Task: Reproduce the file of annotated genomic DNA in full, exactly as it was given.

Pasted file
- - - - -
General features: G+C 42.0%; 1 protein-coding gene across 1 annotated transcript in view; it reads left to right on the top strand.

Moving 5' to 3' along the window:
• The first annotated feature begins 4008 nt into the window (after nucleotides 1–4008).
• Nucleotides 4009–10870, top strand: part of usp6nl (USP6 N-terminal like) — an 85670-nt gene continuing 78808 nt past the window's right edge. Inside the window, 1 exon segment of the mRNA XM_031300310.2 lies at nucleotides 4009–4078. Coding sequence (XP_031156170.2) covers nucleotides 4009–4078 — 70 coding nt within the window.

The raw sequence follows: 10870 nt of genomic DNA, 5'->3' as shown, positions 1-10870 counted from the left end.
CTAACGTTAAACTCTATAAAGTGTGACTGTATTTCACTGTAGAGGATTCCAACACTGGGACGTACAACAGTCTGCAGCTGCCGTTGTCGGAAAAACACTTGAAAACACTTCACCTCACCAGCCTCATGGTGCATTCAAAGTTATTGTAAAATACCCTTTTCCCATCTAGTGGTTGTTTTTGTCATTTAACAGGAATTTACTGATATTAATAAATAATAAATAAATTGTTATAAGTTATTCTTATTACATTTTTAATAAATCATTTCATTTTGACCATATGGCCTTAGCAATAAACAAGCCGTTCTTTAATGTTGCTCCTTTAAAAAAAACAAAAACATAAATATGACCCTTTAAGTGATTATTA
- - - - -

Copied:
General features: G+C 42.0%; 1 protein-coding gene across 1 annotated transcript in view; it reads left to right on the top strand.

Moving 5' to 3' along the window:
• The first annotated feature begins 4008 nt into the window (after nucleotides 1–4008).
• Nucleotides 4009–10870, top strand: part of usp6nl (USP6 N-terminal like) — an 85670-nt gene continuing 78808 nt past the window's right edge. Inside the window, 1 exon segment of the mRNA XM_031300310.2 lies at nucleotides 4009–4078. Coding sequence (XP_031156170.2) covers nucleotides 4009–4078 — 70 coding nt within the window.

The raw sequence follows: 10870 nt of genomic DNA, 5'->3' as shown, positions 1-10870 counted from the left end.
CTAACGTTAAACTCTATAAAGTGTGACTGTATTTCACTGTAGAGGATTCCAACACTGGGACGTACAACAGTCTGCAGCTGCCGTTGTCGGAAAAACACTTGAAAACACTTCACCTCACCAGCCTCATGGTGCATTCAAAGTTATTGTAAAATACCCTTTTCCCATCTAGTGGTTGTTTTTGTCATTTAACAGGAATTTACTGATATTAATAAATAATAAATAAATTGTTATAAGTTATTCTTATTACATTTTTAATAAATCATTTCATTTTGACCATATGGCCTTAGCAATAAACAAGCCGTTCTTTAATGTTGCTCCTTTAAAAAAAACAAAAACATAAATATGACCCTTTAAGTGATTATTA